The number one injury prevention tool you have as a hiker is improving your stability for uneven or loose terrain. There will likely be many times that you nearly twist an ankle or take a nasty spill, so you want your body as stable as possible to help maintain your balance in those situations.
What's more, your movement patterns have likely deteriorated during the time you've been inactive. When you're carrying weight in your pack, this will only exacerbate faulty movement, which will drain you of energy faster and put you at greater risk of injury.
So while it's important to regain your strength and drop the weight you've added in recent months, you'll also need to focus on improving your posture, stability and overall movement patterns.
Keep those things in mind as you return to the gym. With a focus on hip, shoulder and torso stability, mobility, balance and flexibility, you'll be on your way to a fun, safe and adventurous outing.
For a beginner's guide to stability exercises, click here.
-- Nick Anthony, Performance Specialist, Athletes' Performance
Support Outside Online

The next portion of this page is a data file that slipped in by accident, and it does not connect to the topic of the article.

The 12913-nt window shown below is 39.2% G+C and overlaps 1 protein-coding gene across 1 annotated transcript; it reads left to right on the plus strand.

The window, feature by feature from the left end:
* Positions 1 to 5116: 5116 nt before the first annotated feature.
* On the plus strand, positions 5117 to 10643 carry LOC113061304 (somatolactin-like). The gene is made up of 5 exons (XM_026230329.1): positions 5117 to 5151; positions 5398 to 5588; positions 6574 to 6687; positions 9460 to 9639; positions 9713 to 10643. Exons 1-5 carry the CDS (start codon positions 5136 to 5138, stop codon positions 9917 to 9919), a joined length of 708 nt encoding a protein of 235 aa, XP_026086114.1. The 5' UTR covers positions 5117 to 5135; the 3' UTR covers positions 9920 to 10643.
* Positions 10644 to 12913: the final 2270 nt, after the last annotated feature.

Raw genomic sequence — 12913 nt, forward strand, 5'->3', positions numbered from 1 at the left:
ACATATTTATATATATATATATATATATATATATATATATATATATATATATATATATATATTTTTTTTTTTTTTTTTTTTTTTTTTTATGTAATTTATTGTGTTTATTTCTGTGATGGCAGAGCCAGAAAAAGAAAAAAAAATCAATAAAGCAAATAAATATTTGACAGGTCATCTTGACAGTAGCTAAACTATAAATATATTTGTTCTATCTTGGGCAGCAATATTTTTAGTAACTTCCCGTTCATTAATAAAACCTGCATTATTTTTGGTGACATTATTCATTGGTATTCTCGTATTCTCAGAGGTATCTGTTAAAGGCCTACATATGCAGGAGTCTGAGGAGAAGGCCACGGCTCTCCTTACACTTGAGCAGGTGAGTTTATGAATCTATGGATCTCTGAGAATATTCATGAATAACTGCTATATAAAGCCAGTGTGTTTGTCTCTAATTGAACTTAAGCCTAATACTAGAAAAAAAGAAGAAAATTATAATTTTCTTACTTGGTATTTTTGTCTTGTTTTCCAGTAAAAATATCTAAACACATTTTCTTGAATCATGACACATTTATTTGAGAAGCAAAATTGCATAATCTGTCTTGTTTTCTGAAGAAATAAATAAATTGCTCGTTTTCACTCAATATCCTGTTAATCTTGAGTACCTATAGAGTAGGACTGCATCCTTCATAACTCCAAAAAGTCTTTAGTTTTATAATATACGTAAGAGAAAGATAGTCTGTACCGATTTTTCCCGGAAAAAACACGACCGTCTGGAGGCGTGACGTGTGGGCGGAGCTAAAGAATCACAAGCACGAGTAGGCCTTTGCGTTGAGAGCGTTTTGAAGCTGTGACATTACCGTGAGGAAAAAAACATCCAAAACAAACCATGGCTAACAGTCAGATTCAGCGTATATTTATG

Our mission to inspire readers to get outside has never been more critical. In recent years, Outside Online has reported on groundbreaking research linking time in nature to improved mental and physical health, and we’ve kept you informed about the unprecedented threats to America’s public lands. Our rigorous coverage helps spark important debates about wellness and travel and adventure, and it provides readers an accessible gateway to new outdoor passions. Time outside is essential—and we can help you make the most of it. Making a financial contribution to Outside Online only takes a few minutes and will ensure we can continue supplying the trailblazing, informative journalism that readers like you depend on. We hope you’ll support us. Thank you.